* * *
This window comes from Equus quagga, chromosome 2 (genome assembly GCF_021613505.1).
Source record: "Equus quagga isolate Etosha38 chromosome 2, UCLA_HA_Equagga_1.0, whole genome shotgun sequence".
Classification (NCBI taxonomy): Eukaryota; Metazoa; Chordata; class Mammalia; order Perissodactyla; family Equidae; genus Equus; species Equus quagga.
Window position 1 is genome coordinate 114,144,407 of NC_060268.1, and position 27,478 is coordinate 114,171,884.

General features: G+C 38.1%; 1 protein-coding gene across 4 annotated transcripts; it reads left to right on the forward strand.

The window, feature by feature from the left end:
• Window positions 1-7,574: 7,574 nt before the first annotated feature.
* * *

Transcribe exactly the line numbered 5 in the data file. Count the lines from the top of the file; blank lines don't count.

General features: G+C 38.1%; 1 protein-coding gene across 4 annotated transcripts; it reads left to right on the forward strand.